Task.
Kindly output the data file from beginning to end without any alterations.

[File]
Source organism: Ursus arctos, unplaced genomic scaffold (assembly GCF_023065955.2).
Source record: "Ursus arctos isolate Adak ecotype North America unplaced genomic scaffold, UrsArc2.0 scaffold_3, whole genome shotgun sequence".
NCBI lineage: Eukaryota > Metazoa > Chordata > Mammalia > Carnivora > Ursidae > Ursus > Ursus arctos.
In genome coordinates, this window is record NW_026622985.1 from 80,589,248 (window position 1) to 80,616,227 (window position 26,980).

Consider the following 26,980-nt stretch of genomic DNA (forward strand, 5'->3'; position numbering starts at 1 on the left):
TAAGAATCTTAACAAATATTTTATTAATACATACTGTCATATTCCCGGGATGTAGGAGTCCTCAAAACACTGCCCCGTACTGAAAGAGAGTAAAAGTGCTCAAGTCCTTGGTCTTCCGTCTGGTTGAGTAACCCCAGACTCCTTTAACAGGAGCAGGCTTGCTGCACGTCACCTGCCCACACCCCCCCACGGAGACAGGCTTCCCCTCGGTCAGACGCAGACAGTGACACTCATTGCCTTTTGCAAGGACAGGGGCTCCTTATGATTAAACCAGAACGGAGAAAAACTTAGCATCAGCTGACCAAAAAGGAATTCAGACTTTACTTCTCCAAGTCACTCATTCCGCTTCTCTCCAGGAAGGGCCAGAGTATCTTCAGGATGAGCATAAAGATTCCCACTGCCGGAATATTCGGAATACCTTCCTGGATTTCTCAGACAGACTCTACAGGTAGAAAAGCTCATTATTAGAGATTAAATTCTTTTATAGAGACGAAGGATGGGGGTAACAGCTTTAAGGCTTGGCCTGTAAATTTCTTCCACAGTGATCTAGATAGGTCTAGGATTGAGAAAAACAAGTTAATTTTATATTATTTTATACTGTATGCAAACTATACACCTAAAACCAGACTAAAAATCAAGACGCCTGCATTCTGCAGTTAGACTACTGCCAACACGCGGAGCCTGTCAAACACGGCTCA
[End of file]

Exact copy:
Source organism: Ursus arctos, unplaced genomic scaffold (assembly GCF_023065955.2).
Source record: "Ursus arctos isolate Adak ecotype North America unplaced genomic scaffold, UrsArc2.0 scaffold_3, whole genome shotgun sequence".
NCBI lineage: Eukaryota > Metazoa > Chordata > Mammalia > Carnivora > Ursidae > Ursus > Ursus arctos.
In genome coordinates, this window is record NW_026622985.1 from 80,589,248 (window position 1) to 80,616,227 (window position 26,980).

Consider the following 26,980-nt stretch of genomic DNA (forward strand, 5'->3'; position numbering starts at 1 on the left):
TAAGAATCTTAACAAATATTTTATTAATACATACTGTCATATTCCCGGGATGTAGGAGTCCTCAAAACACTGCCCCGTACTGAAAGAGAGTAAAAGTGCTCAAGTCCTTGGTCTTCCGTCTGGTTGAGTAACCCCAGACTCCTTTAACAGGAGCAGGCTTGCTGCACGTCACCTGCCCACACCCCCCCACGGAGACAGGCTTCCCCTCGGTCAGACGCAGACAGTGACACTCATTGCCTTTTGCAAGGACAGGGGCTCCTTATGATTAAACCAGAACGGAGAAAAACTTAGCATCAGCTGACCAAAAAGGAATTCAGACTTTACTTCTCCAAGTCACTCATTCCGCTTCTCTCCAGGAAGGGCCAGAGTATCTTCAGGATGAGCATAAAGATTCCCACTGCCGGAATATTCGGAATACCTTCCTGGATTTCTCAGACAGACTCTACAGGTAGAAAAGCTCATTATTAGAGATTAAATTCTTTTATAGAGACGAAGGATGGGGGTAACAGCTTTAAGGCTTGGCCTGTAAATTTCTTCCACAGTGATCTAGATAGGTCTAGGATTGAGAAAAACAAGTTAATTTTATATTATTTTATACTGTATGCAAACTATACACCTAAAACCAGACTAAAAATCAAGACGCCTGCATTCTGCAGTTAGACTACTGCCAACACGCGGAGCCTGTCAAACACGGCTCA